With their source in comic books, Lichtenstein's landscapes were twice removed from nature. His vision was a radically simplified and altered facsimile in which basic elements - shapes, volumes, light and shade - were presented in shorthand version. To deprive his landscape of roots in reality, he used a non-naturalistic palette of black, white and primary colors, drawing out their contrasts through the juxtapositions of solid color and Ben Day dot patterns that were enclosed in stylized demarcations. Lichtenstein bent nature to design, transforming organic forms into geometric ones and random structures into orderly compositions. Since the graphic flatness of comic books insisted on their fiction, the use of this predetermined setup enabled Lichtenstein to forgo the inveterate illusionism of the landscape genre in art and conform instead to the ineluctable reality of the flat plane of the canvas.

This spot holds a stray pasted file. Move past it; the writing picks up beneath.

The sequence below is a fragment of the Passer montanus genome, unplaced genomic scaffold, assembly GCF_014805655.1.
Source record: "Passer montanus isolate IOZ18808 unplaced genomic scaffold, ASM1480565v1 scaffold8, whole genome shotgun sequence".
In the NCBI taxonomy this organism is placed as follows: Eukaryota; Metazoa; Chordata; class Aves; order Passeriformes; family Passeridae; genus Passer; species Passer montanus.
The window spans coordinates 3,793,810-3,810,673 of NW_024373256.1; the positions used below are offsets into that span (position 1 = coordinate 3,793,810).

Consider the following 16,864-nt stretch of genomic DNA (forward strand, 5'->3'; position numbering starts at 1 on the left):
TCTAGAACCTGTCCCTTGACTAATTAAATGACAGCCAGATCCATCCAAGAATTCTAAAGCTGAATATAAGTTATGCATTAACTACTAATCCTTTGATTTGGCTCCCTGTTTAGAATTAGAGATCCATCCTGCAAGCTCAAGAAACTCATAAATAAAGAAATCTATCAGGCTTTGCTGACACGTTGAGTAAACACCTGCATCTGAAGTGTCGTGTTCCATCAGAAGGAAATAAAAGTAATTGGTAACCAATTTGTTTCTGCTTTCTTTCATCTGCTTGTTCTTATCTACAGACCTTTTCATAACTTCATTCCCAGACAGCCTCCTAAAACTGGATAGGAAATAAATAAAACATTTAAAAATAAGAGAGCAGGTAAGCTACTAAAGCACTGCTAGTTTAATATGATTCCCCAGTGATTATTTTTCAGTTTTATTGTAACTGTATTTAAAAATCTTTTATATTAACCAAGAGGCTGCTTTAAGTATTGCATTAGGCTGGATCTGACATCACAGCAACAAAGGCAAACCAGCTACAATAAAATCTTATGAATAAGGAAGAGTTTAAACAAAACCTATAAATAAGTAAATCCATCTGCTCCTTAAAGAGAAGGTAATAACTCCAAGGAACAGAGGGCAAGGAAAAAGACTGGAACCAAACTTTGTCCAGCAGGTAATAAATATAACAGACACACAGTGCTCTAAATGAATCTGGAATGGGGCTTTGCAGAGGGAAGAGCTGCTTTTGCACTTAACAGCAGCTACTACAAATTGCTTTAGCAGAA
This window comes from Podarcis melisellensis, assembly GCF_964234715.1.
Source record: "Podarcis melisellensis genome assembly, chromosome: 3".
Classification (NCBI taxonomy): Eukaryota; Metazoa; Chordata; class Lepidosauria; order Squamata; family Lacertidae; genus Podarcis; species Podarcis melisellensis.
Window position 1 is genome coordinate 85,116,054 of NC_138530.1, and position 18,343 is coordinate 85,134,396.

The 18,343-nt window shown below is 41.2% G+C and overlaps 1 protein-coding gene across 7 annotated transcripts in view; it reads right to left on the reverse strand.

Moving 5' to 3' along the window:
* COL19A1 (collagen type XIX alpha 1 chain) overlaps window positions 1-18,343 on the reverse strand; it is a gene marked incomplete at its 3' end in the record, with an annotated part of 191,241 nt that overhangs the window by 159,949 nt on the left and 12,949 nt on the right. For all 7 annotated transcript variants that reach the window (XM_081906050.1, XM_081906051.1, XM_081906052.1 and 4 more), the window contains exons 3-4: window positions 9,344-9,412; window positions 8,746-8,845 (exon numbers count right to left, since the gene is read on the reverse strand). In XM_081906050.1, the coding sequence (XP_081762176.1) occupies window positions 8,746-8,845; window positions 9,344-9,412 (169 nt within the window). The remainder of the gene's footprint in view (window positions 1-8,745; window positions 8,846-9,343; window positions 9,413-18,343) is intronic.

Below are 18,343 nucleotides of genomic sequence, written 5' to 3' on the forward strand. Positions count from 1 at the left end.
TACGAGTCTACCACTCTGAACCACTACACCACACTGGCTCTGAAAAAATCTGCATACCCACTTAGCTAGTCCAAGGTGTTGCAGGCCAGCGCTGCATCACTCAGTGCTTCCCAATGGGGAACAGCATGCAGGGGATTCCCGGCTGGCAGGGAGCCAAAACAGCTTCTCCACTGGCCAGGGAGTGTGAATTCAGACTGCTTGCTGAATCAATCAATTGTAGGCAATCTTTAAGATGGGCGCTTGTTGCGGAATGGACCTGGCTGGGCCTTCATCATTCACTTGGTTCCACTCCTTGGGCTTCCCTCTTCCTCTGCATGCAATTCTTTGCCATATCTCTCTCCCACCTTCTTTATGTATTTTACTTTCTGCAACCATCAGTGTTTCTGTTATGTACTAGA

The extreme abstraction of Landscape with Column is readily apparent; indeed, only the titular column--itself truncated by the edge of the canvas--can be considered wholly representational. Bisected by an incisive black line, the composition distills into two horizontal rectangular expanses of primary color. Ben day dots take unprecedented autonomy in the dual use of red and blue screens in the uppermost area, which doubles into the airiness of "sky," while a uniform plane of yellow in the lowermost area renders a solid "ground." The effect is optical rather than illusionistic; the red and blue sections alternately advance and recede, while the yellow lower half draws attention to the flatness of the surface. Compared to the sweep of an actual landscape, Landscape with Column stages most of its content as a close-up in two dimensions.